It is textbook. And a couple of veterans being at the forefront of this just makes it so much easier.

Butler-Lowry Dynamic

Something I’ve highlighted many times in the past is that there’s a reason Butler-Dragic pick and rolls were so effective. Of course Dragic did more than enough to make stuff like this work, but it all revolved around Butler’s strengths.

Butler as the screener meant he could receive the ball on the short roll, which is where he’s super comfortable. He can use his plethora of pump-fakes, turn into a back-down, or plummet into the defender under the rim to draw the foul like he loves to do.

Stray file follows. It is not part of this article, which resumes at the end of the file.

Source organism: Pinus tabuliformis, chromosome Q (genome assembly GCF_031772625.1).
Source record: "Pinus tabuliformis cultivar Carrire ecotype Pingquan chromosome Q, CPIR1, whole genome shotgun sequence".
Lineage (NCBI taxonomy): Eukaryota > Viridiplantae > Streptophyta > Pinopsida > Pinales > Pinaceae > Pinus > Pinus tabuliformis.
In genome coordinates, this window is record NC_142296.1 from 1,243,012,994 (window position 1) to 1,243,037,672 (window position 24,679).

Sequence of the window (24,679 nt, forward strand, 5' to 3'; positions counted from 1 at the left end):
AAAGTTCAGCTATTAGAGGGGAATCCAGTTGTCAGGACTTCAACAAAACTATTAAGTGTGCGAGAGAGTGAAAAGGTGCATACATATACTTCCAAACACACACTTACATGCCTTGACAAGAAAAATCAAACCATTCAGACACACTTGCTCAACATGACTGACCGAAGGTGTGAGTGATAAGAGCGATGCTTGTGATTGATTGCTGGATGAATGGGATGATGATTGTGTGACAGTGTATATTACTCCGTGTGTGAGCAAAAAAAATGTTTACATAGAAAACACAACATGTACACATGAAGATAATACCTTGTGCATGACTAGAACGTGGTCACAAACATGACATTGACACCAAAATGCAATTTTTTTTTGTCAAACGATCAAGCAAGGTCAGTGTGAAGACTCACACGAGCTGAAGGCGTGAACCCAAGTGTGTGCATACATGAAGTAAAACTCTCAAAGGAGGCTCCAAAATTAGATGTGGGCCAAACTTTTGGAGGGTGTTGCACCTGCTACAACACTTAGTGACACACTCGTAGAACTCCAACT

When running inverted PnR’s, the guard setting the screen or forcing the switch wasn’t what was important. It was that angle provided is all Butler needs to make something out of the possession. And when talking about guards screening, not many are better than Lowry in that department.

Looking at the plays above, something really sticks out: the spacing. In the first clip, the defender was willing to dip down for the cut-off, leaving Kendrick Nunn open on the perimeter, while in the second clip, Andre Iguodala’s corner presence was an after-thought.

Could that change for Miami next season? It’s definitely possible.

We know that nobody is ducking down to the nail when Robinson is on the perimeter, but it’s more about that 5th guy. It’ll come down to Tucker continuing to punish defenses in the corner, and Morris improving the efficiency levels little by little. If you give Butler space on these top of the key PnR’s, late-game offense will look a lot smoother.